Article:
Plants that Attract Hummingbirds

Have you ever been “buzzed by a hummingbird?” If you have, you certainly know how their name came about. Hummingbirds flap their wings 50 to 200 beats per second. They can fly right, left, up, down, backwards and even upside down! They can also migrate 2600 miles to their destination.

All of this requires a lot of energy. They must feed every 10 minutes during the day and they may consume 2/3 of their body weight. Sugar is a major part of their diet. Tree sap and flowers are their main source of sugar. Hummingbirds also need protein to build strong muscles, so they eat insects and pollen. Their bills are long and tapered, perfectly suited for probing into the center of tubular flowers to sip the nectar. Humming birds have a good memory. They can remember food sources from previous years.

The tiny feet of hummingbirds are relatively useless. They only use them for perching.  They can’t even move 2 inches without flying. Rising off their perch without pushing, hummingbirds lift off from resting by flapping their wings at full speed before moving.

A hummingbird nest may already exist in your garden. They are very hard to see. In general they are the size of a walnut. Hiding among the landscape from predators and people, hummingbirds have a wonderful habitat of their own. As the birds move from flower to flower and plant to plant they are about their daily duties of pollinating, spreading pollen and seeds throughout your landscape and your neighbors.

Now that you are an expert about hummingbirds, what can you do to attract them to take up residence in your yard? Spread your flowers and feeders throughout your entire garden. This will discourage dominance by any one bird. Hummingbirds can be very territorial of their food. By having multiple feeders or plants throughout the whole garden, it will make it difficult for one bird to feed from everything at once.

Red, red, red. The favorite color of hummingbirds, and red tubular flowers are even better! However they do not have to be fragrant because they do not rely on smell for choosing the nectar they will eat. Don’t love red? That is okay. Attached is a long list of plants that hummingbirds will visit even if they are not red.

Place feeders in an area where there are flowers to attract hummingbirds. Feeders must be kept clean. During the summer heat, the solution should be changed at least every other day. Otherwise, it can ferment and get moldy. Never use honey. It can cause a fatal fungal infection on the birds’ tongues. Also do not use food coloring in the sugar/water

solution.

Want to try to photograph your beloved birds? Try not to cast a shadow on them. This will spook them and you will be left picture-less.

Important Note:  Pesticides, especially sprays can be lethal to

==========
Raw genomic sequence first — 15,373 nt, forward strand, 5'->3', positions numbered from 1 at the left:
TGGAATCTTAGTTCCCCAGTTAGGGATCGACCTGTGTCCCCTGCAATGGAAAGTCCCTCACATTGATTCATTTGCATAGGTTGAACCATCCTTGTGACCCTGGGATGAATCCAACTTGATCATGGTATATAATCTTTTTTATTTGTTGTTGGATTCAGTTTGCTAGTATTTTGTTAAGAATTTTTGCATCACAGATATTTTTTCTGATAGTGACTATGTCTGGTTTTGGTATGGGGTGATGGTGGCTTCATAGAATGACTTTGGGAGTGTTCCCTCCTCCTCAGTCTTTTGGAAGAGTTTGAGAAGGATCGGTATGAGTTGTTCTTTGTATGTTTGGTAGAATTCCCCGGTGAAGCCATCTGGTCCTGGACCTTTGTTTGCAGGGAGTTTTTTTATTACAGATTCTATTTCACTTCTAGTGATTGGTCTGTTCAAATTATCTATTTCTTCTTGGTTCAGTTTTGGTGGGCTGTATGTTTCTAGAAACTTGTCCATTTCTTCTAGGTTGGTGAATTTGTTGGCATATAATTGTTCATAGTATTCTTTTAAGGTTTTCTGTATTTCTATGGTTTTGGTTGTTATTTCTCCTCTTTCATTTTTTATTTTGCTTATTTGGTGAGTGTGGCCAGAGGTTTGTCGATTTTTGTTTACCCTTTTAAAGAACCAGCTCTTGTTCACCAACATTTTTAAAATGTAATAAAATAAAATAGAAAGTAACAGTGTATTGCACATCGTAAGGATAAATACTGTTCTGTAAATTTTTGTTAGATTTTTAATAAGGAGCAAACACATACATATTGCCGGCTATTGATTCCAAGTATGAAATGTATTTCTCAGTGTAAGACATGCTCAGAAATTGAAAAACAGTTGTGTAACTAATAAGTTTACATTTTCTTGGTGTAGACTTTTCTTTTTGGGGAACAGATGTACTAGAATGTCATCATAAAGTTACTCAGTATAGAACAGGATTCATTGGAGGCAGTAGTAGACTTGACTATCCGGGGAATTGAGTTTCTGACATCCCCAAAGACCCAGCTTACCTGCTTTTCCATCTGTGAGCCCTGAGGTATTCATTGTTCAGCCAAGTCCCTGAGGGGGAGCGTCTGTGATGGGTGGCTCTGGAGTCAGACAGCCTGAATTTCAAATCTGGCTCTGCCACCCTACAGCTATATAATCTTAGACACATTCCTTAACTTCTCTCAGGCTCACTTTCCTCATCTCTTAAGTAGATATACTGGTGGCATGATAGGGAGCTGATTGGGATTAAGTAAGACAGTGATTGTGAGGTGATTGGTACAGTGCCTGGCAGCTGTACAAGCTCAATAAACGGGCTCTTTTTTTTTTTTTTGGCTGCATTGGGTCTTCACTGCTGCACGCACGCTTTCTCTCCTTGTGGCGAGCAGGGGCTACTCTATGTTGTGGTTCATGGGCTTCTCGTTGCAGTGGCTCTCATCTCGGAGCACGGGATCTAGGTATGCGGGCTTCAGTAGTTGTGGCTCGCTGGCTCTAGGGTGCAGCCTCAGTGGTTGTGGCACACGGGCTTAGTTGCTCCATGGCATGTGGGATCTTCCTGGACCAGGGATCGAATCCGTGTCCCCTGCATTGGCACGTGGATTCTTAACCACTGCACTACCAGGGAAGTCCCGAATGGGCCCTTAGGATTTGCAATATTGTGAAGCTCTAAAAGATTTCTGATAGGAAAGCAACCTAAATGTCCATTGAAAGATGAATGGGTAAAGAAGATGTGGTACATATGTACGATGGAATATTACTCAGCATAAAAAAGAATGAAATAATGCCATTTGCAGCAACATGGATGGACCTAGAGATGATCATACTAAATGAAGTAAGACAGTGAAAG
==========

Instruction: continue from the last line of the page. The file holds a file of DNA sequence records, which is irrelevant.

hummingbirds. Even if they do not take in enough nectar to kill them

directly, the number of small insects will drop. This may cause starvation

 and/or death of the young.

 

Check out the Garden Shop for a full line of hummingbird feeders and food.

Annuals

Agastache hybrids - Anise Hyssop

Begonia species - Begonia

Cleome species - Spiderflower

Cosmos species - Cosmos

Dahlia species - Dahlia

Hummingbird with red Dahlia

Fuchsia species - Fuchsia

Hibiscus species - Hibiscus

Impatiens species - Impatien

Ipomoea species - Morning Glory

Lantana species - Lantana

Mirabilis jalapa - Four-O-Clock

Nicotiana alata - Tobacco Plant

Pelargonium species - Geranium

Pensetmon species - Penstemon

Petunia species - Petunia

Salvia species - Salvia

Tropaeolum majus - Nasturtium

Verbena species - Verbena

Zinnia species - Zinnia

 

Perennials

Acanthus mollis - Bear’s Breeches

Alcea rosea - Hollyhock

Aquilegia canadensis - Columbine

Asclepias tuberosa - Butterfly Weed

Butterfly weed with hummingbird

Astilbe species - Astilbe

Calabrachoa species - Million Bells

Delphinium species - Delphinium

Dicentra spectabilis - Bleeding Heart

Digitalis species - Foxglove

Gaillardia species - Blanket Flower

Gaura lindheimeri - Whirling Butterflies

Hemerocallis species - Daylily

Heuchera sanguinea - Coralbells

Hibiscus species - Hibiscus

Lobelia cardinalis - Cardinal Flower

Lonicera species - Honeysuckle

Lupinus species - Lupine

Monarda didyma - Beebalm

Penstomen 'Huskers Red' - Beard Tongue

Salvia species - Salvia

Veronica hybrids - Speedwell

Shrubs

Abelia species - Glossy Abelia

Azalea species - Azalea

Buddleia species - Butterfly Bush

Cotoneaster species - Cotoneaster

Hibiscus species - Rose of Sharon

Campsis radicans - Trumpet Creeper

Rhododendron species - Rhododendron

Syringa vulgaris - Lilac

Chaenomeles speciosa - Flowering Quince

Weigelia - Weigelia

Bulbs, Corms and Tubers

Begonia tuberhybrida - Tuberous Begonia

Canna species - Canna

Crocosmia species - Crocosmia

Crocosmia and a hummingbird

Gladiolus species - Gladiolus

Iris species - Iris

Vines

Bougainvillea - Bougainvillea

Campsis radicans - Trumpet Creeper

Ipomoea - Morning Glory

Lonicera species - Honeysuckle

Amy Elizabeth Uva has a degree in Horticulture from the University of Connecticut. She is also a Master Gardener with over 13 years experience in horticulture.

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